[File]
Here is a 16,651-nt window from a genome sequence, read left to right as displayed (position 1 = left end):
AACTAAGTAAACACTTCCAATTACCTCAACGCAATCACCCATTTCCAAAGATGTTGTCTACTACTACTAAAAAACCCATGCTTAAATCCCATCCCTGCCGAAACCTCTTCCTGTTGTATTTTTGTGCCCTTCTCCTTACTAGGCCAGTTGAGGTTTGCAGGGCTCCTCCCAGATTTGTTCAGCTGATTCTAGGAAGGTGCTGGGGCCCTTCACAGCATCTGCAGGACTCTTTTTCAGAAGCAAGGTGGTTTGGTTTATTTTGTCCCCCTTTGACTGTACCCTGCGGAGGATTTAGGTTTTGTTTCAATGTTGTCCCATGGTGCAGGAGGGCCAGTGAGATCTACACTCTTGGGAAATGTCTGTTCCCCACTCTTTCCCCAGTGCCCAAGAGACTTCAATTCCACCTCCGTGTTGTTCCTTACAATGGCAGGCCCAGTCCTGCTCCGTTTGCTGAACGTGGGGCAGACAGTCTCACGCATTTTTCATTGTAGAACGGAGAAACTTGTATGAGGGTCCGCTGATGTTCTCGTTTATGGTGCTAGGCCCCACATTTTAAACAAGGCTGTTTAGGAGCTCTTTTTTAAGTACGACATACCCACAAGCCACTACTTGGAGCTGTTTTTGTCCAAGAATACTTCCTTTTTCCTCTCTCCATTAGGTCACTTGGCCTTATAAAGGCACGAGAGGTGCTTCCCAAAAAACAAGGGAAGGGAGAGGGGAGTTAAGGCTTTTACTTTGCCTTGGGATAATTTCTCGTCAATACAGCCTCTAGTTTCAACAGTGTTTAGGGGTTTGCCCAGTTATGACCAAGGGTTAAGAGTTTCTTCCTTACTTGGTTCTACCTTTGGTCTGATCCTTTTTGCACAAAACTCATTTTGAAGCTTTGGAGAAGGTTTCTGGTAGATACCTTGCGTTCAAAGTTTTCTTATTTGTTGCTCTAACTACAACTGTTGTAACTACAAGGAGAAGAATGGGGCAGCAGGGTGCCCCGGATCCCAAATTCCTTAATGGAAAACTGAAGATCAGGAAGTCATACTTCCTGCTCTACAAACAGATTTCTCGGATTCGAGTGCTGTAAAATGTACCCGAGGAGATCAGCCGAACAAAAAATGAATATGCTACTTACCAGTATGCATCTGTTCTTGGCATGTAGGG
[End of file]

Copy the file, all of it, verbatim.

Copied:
Here is a 16,651-nt window from a genome sequence, read left to right as displayed (position 1 = left end):
AACTAAGTAAACACTTCCAATTACCTCAACGCAATCACCCATTTCCAAAGATGTTGTCTACTACTACTAAAAAACCCATGCTTAAATCCCATCCCTGCCGAAACCTCTTCCTGTTGTATTTTTGTGCCCTTCTCCTTACTAGGCCAGTTGAGGTTTGCAGGGCTCCTCCCAGATTTGTTCAGCTGATTCTAGGAAGGTGCTGGGGCCCTTCACAGCATCTGCAGGACTCTTTTTCAGAAGCAAGGTGGTTTGGTTTATTTTGTCCCCCTTTGACTGTACCCTGCGGAGGATTTAGGTTTTGTTTCAATGTTGTCCCATGGTGCAGGAGGGCCAGTGAGATCTACACTCTTGGGAAATGTCTGTTCCCCACTCTTTCCCCAGTGCCCAAGAGACTTCAATTCCACCTCCGTGTTGTTCCTTACAATGGCAGGCCCAGTCCTGCTCCGTTTGCTGAACGTGGGGCAGACAGTCTCACGCATTTTTCATTGTAGAACGGAGAAACTTGTATGAGGGTCCGCTGATGTTCTCGTTTATGGTGCTAGGCCCCACATTTTAAACAAGGCTGTTTAGGAGCTCTTTTTTAAGTACGACATACCCACAAGCCACTACTTGGAGCTGTTTTTGTCCAAGAATACTTCCTTTTTCCTCTCTCCATTAGGTCACTTGGCCTTATAAAGGCACGAGAGGTGCTTCCCAAAAAACAAGGGAAGGGAGAGGGGAGTTAAGGCTTTTACTTTGCCTTGGGATAATTTCTCGTCAATACAGCCTCTAGTTTCAACAGTGTTTAGGGGTTTGCCCAGTTATGACCAAGGGTTAAGAGTTTCTTCCTTACTTGGTTCTACCTTTGGTCTGATCCTTTTTGCACAAAACTCATTTTGAAGCTTTGGAGAAGGTTTCTGGTAGATACCTTGCGTTCAAAGTTTTCTTATTTGTTGCTCTAACTACAACTGTTGTAACTACAAGGAGAAGAATGGGGCAGCAGGGTGCCCCGGATCCCAAATTCCTTAATGGAAAACTGAAGATCAGGAAGTCATACTTCCTGCTCTACAAACAGATTTCTCGGATTCGAGTGCTGTAAAATGTACCCGAGGAGATCAGCCGAACAAAAAATGAATATGCTACTTACCAGTATGCATCTGTTCTTGGCATGTAGGG